A blog for my writerly ramblings, my rambly writings, and all things in between.

## Wednesday, June 18, 2014

### Why You Don’t *Get* Common Core Math

I have been seeing this image of this math problem supposedly comparing the “old fashion[ed] way" to the "new [common core] way" of teaching, and people around the net are shaking their heads at the absurdity of it.

I agree.

THIS problem looks absurd when comparing two different math strategies, and the way the method is laid out in this photo is also significantly exaggerated (which I'll get into later). But the people mocking this new math strategy (and the person who created this image) clearly do not understand either the method or the reasoning behind it. They say things like, "China is laughing at us right now." Yes, China is laughing at us right now. Because they can't believe it has taken us so long to teach math in this way and they really can't believe that educated grown-ups can't even grasp it, and instead are having hissy fits over it because they don't understand it.

Let me explain. First, mocking a problem like this one as an example of this math strategy would be like harassing a 4-year-old for counting on her fingers when you ask her what 2 + 2 equals. When kids are young, they are still trying to understand numbers as representations of other things- like fingers- and they have to take it one step at a time. So, they begin with counting on their fingers. This particular problem, with its long, drawn-out, rounding up and down answer, is the common core version of counting on fingers: it’s the next step in understanding how numbers relate.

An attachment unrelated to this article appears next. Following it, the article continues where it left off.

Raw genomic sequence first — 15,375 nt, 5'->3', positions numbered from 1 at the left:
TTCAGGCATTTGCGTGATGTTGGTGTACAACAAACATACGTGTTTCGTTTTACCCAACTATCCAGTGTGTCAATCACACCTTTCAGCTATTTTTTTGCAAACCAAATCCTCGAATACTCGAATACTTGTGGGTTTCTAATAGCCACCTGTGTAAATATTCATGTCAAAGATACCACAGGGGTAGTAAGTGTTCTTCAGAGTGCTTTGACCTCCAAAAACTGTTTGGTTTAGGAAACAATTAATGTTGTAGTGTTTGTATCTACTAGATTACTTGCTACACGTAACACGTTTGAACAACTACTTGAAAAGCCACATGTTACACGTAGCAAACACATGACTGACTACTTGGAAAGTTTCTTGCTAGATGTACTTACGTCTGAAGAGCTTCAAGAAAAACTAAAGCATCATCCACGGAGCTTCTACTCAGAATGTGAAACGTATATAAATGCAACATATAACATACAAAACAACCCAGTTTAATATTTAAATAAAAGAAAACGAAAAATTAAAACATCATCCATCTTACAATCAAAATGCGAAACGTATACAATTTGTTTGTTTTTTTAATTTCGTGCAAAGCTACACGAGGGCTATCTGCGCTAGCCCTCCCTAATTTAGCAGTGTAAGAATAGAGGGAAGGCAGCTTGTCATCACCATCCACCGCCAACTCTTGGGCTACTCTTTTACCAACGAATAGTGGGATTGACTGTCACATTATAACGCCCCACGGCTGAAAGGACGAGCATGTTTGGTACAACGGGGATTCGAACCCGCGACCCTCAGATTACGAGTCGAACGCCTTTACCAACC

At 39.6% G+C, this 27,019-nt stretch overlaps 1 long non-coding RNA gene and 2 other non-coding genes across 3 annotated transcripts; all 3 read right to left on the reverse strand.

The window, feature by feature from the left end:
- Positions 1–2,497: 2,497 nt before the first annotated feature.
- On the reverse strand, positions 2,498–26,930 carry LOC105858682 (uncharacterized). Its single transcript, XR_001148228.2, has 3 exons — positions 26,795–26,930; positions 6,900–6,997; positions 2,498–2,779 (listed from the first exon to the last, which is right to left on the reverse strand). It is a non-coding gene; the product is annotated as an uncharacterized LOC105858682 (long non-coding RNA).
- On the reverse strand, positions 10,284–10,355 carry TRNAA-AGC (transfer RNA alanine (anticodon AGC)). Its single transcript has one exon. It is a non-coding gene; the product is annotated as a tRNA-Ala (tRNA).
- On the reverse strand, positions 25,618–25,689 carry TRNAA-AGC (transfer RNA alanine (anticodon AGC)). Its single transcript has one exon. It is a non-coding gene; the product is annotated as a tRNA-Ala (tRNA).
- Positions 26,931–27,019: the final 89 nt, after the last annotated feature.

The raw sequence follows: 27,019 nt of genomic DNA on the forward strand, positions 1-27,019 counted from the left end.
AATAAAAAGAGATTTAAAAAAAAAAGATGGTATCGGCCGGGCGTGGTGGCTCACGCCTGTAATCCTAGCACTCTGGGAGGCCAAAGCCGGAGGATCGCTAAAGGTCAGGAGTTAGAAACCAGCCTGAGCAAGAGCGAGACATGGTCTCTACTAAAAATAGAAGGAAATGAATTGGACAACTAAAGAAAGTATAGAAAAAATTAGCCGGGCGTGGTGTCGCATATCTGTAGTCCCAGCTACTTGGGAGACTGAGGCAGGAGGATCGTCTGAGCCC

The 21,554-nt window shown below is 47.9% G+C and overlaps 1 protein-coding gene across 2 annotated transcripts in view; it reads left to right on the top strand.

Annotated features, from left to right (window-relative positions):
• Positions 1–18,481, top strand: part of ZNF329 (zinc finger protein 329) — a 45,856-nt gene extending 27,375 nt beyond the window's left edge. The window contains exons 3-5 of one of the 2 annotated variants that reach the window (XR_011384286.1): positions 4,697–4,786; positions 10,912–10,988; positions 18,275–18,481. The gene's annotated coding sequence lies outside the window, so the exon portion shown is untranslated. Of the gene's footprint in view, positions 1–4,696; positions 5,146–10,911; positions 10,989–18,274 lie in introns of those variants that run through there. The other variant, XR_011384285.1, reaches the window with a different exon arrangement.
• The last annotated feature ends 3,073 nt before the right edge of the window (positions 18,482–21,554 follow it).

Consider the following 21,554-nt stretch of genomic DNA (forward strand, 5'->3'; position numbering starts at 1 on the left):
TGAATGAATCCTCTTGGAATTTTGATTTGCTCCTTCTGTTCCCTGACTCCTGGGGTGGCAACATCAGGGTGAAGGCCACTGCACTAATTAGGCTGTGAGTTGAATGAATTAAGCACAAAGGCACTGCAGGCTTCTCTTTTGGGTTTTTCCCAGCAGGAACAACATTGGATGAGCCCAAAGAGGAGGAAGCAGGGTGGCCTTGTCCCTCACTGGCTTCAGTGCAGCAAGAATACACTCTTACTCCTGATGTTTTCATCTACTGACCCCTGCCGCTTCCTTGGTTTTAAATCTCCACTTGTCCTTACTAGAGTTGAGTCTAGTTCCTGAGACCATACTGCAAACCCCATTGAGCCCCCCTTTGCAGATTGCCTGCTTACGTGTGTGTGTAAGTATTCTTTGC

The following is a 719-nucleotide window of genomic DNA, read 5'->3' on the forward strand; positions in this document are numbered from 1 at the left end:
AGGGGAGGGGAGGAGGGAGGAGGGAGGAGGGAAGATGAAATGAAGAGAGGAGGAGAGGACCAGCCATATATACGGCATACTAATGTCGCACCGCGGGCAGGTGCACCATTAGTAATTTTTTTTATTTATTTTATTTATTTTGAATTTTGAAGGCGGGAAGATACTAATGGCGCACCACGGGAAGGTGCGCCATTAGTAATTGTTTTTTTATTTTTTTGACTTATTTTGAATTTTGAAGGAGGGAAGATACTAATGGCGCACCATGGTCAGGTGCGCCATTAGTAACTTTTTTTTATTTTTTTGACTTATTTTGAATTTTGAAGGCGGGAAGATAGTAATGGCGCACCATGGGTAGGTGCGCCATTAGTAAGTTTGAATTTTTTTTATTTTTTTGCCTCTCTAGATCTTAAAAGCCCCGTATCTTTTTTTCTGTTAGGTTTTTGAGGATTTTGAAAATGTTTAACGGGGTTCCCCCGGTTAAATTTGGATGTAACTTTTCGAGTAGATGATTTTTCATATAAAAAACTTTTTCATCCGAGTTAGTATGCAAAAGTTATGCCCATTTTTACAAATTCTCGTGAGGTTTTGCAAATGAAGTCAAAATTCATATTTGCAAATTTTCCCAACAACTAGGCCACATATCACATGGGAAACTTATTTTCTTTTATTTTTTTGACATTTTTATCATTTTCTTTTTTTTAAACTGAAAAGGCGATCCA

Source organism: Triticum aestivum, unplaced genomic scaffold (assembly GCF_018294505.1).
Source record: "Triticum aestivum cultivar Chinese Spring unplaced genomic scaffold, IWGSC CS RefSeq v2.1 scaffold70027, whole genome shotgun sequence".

You might have also noticed, if you have kids in public schools, the use in recent years of math tools like number lines and hundreds charts. At first I didn't understand these, but once I did, it made a great deal of sense to me. These tools teach kids to understand numbers as a sequential buildup organized in sections of 10. They understand numbers spatially, not just in the abstract.

One of the issues I have with this particular example problem is that the frustrated student or parent decided to exaggerate the method by rounding to 5, rather than 10. Personally, I have never seen that done, and it looks to me just like the author's way of trying to make it look even more ridiculous. Either that, or they REALLY didn't get how to do it (and no wonder they were frustrated).